Saleh Mamon

Why this total silence about the Kurdish hunger-strikers?

Saleh Mamon
Why this total silence about the Kurdish hunger-strikers?

We are so engrossed with Brexit almost every hour of the day with the twenty-four hour cycle, our public world view has turned inwards, shrinking our horizons, as if nothing is happening in the wider world. The arrival of dinghies with a small number of refugees (labelled as migrants) caused a national panic led by the tabloids so that the navy had to mobilise to protect our shores against this invasion. And there is always our obsession with the world across the Atlantic with President Trump as the centre of the world and his slightest idiosyncrasies in tweets must always make it to our screens. Beyond that, our foreign policy dictates that we always find some time for any breaches by US-defined “rogue states” like Iran, or security threats North Korea and Russia, or possible some Chinese skullduggery. Our media remain generally silent as hundred of thousands of children are at risk of dying in Yemen, Palestinians being shot dead by snipers in Gaza, political prisoners in Egypt, Syrian refugees freezing away in Lebanon and refugees trapped in the slave camps of Libya. These would never be on the political agenda and thrust themselves into public consciousness.

What we see or hear is chosen for us in most cases giving us a moral uplift to show we are endowed with higher values. This is not to say that some cases by themselves are undeserving. The detention of Nazanin Zaghari-Ratcliffe in Iran is harrowing and she must be released. The story of the Saudi teenager Rahaf Mohammed Alqunun now given a home in Canada after her courageous refusal to be deported from Thailand and her success in securing a UN refugee status also needs mentioning.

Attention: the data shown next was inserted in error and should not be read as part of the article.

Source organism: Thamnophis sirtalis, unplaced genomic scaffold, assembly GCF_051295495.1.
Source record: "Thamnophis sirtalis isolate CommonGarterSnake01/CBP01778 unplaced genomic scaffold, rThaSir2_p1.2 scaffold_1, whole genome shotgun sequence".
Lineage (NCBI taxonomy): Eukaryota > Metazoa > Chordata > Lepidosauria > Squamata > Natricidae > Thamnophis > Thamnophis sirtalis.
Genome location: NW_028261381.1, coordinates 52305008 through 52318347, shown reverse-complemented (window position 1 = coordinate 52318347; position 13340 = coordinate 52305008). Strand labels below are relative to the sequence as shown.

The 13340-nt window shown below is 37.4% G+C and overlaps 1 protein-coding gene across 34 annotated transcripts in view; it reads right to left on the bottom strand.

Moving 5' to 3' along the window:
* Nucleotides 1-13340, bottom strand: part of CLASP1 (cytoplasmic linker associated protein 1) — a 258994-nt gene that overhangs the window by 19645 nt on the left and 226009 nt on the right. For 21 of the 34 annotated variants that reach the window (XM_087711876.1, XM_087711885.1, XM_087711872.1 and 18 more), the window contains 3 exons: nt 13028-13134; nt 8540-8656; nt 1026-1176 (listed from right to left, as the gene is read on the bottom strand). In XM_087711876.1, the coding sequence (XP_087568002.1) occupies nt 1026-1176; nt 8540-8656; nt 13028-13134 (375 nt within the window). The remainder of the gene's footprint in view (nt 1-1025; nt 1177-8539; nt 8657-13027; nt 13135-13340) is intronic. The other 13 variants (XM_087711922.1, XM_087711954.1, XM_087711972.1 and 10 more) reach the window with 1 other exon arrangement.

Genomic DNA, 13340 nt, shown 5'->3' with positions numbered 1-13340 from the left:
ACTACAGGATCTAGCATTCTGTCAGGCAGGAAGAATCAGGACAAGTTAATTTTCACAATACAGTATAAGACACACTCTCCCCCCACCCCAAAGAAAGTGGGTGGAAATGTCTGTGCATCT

Last week, Nazanin has started a three day hunger strike to draw attention to her medical condition. Unfortunately, most British people have not heard of the Kurdish woman politician, Leyla Güven, whose life hangs by a thread. She has today completed 75 days of hunger strike today in Turkey. Güven is 55-year-old and she was imprisoned in January 2018 for speaking out against the Turkish state’s illegal invasion and occupation of the majority Kurdish region of Afrin in Rojava (northern Syria). During this military operation severe war crimes were committed and civilians were systematically targeted by Turkish-backed Syrian militias who raped, looted, kidnapped and killed with impunity. As a politician she is a legally elected Kurdish member of the Turkish parliament, member of the Peoples’ Democratic Party (HDP), former mayor, and co-president of the Democratic Society Congress (DTK), the largest civil society body in the Kurdish regions of Turkey. Leyla Güven faces over 31 years in prison for simply being critical of the Turkish regime.. Due to the state of emergency regulations imposed on the country after the attempted coup in 2016, Leyla Güven is the first case in Turkish history of a representative who was not released from jail upon being elected.

She started the hunger strike to protest against the Turkish government policy of isolation(solitary confinement) of political prisoners. In particular, she called for the end of isolation imposed on the Kurdish political leader Abdullah Öcalan. At the third hearing of her case in a court in Diyarbakir on November 7, Leyla Güven said, “Today the politics of isolation on Mr Öcalan is not imposed on him alone, but on a people in his person. Isolation is a crime against humanity. I am a member of this people. I am starting an Öcalan indefinite hunger strike to protest the isolation on Mr Öcalan. I will not submit any defence to the court from now on. I will continue my protest until the judiciary ends its unlawful decisions and this politics of isolation is terminated. If need be, I will turn this protest into death fast.”